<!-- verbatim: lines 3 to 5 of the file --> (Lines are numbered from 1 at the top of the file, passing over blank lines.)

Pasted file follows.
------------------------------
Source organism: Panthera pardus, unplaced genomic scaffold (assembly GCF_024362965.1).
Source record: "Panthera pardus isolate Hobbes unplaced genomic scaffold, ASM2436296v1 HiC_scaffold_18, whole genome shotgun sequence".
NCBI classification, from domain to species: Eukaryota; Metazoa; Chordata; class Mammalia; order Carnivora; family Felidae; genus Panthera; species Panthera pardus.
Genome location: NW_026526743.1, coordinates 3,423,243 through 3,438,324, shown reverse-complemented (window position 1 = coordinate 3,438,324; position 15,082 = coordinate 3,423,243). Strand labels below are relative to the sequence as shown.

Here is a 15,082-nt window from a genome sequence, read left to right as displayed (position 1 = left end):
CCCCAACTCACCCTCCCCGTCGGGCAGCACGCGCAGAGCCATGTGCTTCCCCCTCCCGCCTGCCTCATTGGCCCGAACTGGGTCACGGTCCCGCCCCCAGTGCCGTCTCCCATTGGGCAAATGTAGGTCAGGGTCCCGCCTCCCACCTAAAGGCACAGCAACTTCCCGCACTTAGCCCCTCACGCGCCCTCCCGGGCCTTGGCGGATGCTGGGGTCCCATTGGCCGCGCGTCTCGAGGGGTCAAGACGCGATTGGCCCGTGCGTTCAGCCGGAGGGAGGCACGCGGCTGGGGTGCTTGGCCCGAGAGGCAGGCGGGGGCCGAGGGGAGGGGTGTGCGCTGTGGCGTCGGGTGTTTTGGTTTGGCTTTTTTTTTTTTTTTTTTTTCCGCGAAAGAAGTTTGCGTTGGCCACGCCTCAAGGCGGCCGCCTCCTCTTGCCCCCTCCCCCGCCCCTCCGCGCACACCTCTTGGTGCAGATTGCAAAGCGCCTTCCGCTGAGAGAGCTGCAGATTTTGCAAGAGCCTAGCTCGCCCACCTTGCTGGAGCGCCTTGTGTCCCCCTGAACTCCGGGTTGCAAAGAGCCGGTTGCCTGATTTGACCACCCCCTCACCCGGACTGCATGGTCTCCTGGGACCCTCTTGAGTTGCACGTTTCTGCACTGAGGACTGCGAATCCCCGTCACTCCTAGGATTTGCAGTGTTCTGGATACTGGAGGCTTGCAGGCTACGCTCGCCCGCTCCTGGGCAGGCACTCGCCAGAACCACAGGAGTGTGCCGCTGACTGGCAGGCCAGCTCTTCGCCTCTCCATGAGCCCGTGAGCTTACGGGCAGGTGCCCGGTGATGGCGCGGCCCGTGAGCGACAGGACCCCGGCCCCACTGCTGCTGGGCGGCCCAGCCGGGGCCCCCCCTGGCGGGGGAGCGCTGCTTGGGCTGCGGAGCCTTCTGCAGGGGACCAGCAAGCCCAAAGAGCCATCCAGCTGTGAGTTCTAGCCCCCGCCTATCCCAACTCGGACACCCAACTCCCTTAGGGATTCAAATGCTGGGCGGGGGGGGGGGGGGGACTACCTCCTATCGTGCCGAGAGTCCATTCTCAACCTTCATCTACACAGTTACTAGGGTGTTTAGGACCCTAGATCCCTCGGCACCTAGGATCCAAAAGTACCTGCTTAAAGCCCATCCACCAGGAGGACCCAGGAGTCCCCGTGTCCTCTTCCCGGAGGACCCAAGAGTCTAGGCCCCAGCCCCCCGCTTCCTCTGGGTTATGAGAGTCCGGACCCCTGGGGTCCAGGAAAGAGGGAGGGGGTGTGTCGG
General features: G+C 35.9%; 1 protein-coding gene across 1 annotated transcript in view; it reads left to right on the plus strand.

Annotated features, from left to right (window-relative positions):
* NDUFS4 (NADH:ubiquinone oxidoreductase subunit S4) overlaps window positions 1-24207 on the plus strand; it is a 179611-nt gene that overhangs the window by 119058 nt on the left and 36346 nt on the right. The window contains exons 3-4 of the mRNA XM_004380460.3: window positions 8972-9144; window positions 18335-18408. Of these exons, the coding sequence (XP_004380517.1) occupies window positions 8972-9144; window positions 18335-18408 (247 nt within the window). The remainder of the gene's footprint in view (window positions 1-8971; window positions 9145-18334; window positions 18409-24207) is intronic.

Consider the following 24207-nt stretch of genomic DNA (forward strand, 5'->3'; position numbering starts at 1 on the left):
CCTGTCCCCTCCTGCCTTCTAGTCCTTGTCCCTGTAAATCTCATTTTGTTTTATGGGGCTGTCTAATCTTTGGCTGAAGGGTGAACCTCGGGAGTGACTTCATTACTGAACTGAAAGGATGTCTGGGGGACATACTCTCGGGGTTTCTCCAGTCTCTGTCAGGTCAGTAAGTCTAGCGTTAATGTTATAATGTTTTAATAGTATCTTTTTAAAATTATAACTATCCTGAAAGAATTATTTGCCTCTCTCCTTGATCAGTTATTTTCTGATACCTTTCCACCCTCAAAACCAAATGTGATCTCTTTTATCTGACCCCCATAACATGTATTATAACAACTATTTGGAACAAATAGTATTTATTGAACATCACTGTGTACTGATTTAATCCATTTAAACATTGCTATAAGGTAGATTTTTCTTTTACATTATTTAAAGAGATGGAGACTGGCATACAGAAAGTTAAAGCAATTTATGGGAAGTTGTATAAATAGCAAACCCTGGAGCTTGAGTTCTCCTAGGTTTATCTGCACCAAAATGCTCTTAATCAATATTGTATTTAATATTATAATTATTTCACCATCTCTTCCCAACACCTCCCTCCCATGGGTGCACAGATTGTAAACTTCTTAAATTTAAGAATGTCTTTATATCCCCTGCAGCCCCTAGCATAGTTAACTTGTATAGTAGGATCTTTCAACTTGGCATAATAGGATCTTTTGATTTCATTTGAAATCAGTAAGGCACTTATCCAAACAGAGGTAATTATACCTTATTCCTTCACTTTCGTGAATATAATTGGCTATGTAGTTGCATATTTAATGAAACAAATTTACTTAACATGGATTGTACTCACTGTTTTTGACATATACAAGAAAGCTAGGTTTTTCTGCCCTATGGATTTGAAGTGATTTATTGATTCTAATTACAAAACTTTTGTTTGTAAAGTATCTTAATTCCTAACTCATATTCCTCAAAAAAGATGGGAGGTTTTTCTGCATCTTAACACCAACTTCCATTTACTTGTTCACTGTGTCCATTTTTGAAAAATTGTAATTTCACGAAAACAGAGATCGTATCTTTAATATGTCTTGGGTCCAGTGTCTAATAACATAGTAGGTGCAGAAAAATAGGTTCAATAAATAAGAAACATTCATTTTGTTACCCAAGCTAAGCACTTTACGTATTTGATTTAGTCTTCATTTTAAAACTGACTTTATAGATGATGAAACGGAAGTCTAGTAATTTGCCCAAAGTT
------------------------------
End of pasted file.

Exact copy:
NCBI classification, from domain to species: Eukaryota; Metazoa; Chordata; class Mammalia; order Carnivora; family Felidae; genus Panthera; species Panthera pardus.
Genome location: NW_026526743.1, coordinates 3,423,243 through 3,438,324, shown reverse-complemented (window position 1 = coordinate 3,438,324; position 15,082 = coordinate 3,423,243). Strand labels below are relative to the sequence as shown.

Here is a 15,082-nt window from a genome sequence, read left to right as displayed (position 1 = left end):